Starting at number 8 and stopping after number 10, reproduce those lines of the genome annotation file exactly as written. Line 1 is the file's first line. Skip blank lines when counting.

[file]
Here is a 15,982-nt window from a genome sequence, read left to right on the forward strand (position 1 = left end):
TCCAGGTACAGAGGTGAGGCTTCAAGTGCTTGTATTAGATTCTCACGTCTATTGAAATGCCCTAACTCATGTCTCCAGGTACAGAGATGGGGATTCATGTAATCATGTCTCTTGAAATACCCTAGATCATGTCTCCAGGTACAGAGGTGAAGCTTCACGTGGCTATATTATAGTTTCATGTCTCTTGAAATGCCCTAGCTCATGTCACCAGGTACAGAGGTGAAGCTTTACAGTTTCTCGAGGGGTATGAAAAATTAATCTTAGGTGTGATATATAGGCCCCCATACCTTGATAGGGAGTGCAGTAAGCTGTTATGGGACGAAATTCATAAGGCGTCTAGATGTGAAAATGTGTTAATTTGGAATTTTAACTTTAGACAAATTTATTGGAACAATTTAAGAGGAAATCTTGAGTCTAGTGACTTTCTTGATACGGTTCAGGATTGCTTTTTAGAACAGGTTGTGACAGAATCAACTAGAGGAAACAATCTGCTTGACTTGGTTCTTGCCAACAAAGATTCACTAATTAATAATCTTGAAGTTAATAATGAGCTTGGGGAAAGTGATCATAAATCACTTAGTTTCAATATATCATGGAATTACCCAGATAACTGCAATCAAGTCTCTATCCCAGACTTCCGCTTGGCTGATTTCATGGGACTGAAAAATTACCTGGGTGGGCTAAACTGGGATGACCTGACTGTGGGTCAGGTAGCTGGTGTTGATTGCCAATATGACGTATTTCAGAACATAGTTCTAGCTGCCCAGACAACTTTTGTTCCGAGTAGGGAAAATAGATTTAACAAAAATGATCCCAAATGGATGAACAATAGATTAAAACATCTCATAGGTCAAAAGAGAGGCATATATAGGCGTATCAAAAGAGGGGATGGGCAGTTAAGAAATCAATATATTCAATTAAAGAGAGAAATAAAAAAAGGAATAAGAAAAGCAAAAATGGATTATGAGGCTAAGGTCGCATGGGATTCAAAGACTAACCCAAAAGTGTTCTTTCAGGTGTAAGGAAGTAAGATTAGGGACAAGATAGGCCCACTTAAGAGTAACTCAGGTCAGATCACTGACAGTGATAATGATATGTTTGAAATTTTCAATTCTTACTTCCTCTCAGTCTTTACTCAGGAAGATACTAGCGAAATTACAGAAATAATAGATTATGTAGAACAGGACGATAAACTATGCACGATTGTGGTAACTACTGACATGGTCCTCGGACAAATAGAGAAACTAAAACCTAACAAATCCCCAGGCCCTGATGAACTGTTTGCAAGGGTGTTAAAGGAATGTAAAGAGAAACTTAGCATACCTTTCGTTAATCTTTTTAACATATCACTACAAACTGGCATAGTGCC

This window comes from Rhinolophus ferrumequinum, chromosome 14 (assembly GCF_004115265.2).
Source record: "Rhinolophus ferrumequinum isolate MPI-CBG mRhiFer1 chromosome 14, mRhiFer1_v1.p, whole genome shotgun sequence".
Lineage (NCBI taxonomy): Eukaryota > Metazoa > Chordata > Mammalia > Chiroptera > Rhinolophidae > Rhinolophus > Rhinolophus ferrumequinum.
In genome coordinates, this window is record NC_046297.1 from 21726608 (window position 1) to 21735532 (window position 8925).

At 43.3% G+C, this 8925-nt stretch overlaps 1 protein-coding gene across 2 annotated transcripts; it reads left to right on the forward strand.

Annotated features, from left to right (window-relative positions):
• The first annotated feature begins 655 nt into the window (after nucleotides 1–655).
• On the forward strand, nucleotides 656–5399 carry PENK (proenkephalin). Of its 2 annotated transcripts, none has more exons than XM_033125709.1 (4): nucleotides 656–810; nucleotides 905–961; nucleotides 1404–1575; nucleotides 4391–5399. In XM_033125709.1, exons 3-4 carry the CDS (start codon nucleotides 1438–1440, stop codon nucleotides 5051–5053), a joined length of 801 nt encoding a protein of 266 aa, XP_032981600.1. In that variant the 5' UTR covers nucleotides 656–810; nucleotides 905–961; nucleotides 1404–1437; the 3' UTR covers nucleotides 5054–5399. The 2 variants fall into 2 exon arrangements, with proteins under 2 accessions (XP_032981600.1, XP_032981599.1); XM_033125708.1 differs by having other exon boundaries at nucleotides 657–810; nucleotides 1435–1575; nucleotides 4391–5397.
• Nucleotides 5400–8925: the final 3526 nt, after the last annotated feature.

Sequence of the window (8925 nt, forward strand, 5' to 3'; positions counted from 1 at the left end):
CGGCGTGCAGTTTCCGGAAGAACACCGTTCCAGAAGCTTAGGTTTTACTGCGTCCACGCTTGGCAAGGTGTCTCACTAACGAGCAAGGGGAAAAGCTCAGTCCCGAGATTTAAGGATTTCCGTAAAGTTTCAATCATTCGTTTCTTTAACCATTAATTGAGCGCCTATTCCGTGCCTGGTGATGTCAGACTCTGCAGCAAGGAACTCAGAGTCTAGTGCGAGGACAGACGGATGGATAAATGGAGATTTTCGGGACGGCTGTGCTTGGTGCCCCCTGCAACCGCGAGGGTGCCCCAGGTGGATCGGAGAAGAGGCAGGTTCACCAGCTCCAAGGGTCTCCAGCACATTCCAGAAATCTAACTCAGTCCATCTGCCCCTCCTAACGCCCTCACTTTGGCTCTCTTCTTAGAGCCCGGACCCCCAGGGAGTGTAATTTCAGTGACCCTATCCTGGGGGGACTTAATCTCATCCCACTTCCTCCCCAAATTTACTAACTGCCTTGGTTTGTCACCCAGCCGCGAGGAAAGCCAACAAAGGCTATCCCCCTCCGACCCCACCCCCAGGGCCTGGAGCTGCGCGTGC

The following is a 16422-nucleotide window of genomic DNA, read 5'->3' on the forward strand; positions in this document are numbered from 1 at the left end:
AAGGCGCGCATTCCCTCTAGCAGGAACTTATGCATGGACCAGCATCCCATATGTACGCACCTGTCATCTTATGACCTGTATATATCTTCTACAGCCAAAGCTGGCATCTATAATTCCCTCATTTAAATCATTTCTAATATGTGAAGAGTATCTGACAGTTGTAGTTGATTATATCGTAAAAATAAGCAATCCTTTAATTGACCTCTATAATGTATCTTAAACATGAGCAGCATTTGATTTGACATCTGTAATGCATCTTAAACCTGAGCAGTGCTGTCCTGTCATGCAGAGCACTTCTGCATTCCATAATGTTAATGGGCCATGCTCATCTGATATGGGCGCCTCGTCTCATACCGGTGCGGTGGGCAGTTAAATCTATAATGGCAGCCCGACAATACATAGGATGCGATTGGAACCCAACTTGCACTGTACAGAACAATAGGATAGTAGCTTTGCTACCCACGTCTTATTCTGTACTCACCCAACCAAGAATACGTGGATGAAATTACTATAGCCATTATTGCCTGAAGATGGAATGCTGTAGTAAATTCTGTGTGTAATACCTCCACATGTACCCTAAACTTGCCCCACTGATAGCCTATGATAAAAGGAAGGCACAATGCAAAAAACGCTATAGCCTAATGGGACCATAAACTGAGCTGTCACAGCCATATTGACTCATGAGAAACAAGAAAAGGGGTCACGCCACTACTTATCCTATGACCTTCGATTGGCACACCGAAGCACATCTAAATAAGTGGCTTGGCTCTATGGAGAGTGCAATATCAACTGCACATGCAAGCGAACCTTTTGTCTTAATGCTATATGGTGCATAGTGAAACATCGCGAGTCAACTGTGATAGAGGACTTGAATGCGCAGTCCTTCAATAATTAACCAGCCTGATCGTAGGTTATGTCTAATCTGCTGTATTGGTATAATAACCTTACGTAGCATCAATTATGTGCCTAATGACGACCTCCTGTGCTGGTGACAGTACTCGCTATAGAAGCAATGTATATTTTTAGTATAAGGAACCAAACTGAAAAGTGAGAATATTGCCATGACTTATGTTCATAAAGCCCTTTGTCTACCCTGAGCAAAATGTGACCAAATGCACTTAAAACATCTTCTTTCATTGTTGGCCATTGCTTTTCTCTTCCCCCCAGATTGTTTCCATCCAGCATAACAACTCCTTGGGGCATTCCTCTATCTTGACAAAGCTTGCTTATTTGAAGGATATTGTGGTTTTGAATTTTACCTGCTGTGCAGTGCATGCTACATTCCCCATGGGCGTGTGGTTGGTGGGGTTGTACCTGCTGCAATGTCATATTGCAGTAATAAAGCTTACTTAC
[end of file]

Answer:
Annotated features, from left to right (window-relative positions):
• The first annotated feature begins 655 nt into the window (after nucleotides 1–655).
• On the forward strand, nucleotides 656–5399 carry PENK (proenkephalin). Of its 2 annotated transcripts, none has more exons than XM_033125709.1 (4): nucleotides 656–810; nucleotides 905–961; nucleotides 1404–1575; nucleotides 4391–5399. In XM_033125709.1, exons 3-4 carry the CDS (start codon nucleotides 1438–1440, stop codon nucleotides 5051–5053), a joined length of 801 nt encoding a protein of 266 aa, XP_032981600.1. In that variant the 5' UTR covers nucleotides 656–810; nucleotides 905–961; nucleotides 1404–1437; the 3' UTR covers nucleotides 5054–5399. The 2 variants fall into 2 exon arrangements, with proteins under 2 accessions (XP_032981600.1, XP_032981599.1); XM_033125708.1 differs by having other exon boundaries at nucleotides 657–810; nucleotides 1435–1575; nucleotides 4391–5397.